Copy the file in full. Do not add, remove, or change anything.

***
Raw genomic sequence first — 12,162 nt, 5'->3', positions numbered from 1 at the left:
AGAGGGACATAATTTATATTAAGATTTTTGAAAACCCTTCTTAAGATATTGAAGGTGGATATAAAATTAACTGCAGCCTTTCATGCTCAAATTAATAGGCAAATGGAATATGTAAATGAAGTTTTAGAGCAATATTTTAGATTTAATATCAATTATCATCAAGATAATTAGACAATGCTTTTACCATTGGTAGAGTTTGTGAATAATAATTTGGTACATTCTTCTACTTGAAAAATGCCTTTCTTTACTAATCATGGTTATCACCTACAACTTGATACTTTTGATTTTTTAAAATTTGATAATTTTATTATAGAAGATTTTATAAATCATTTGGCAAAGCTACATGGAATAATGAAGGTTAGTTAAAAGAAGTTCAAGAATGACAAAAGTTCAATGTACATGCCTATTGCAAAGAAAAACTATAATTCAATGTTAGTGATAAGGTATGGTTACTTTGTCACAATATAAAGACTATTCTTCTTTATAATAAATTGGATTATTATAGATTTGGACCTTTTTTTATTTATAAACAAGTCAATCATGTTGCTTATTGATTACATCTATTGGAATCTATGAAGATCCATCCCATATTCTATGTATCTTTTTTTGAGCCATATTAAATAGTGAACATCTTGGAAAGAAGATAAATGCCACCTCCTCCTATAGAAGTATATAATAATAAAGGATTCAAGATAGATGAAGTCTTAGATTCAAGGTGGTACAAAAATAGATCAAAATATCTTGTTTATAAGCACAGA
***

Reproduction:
Raw genomic sequence first — 12,162 nt, 5'->3', positions numbered from 1 at the left:
AGAGGGACATAATTTATATTAAGATTTTTGAAAACCCTTCTTAAGATATTGAAGGTGGATATAAAATTAACTGCAGCCTTTCATGCTCAAATTAATAGGCAAATGGAATATGTAAATGAAGTTTTAGAGCAATATTTTAGATTTAATATCAATTATCATCAAGATAATTAGACAATGCTTTTACCATTGGTAGAGTTTGTGAATAATAATTTGGTACATTCTTCTACTTGAAAAATGCCTTTCTTTACTAATCATGGTTATCACCTACAACTTGATACTTTTGATTTTTTAAAATTTGATAATTTTATTATAGAAGATTTTATAAATCATTTGGCAAAGCTACATGGAATAATGAAGGTTAGTTAAAAGAAGTTCAAGAATGACAAAAGTTCAATGTACATGCCTATTGCAAAGAAAAACTATAATTCAATGTTAGTGATAAGGTATGGTTACTTTGTCACAATATAAAGACTATTCTTCTTTATAATAAATTGGATTATTATAGATTTGGACCTTTTTTTATTTATAAACAAGTCAATCATGTTGCTTATTGATTACATCTATTGGAATCTATGAAGATCCATCCCATATTCTATGTATCTTTTTTTGAGCCATATTAAATAGTGAACATCTTGGAAAGAAGATAAATGCCACCTCCTCCTATAGAAGTATATAATAATAAAGGATTCAAGATAGATGAAGTCTTAGATTCAAGGTGGTACAAAAATAGATCAAAATATCTTGTTTATAAGCACAGA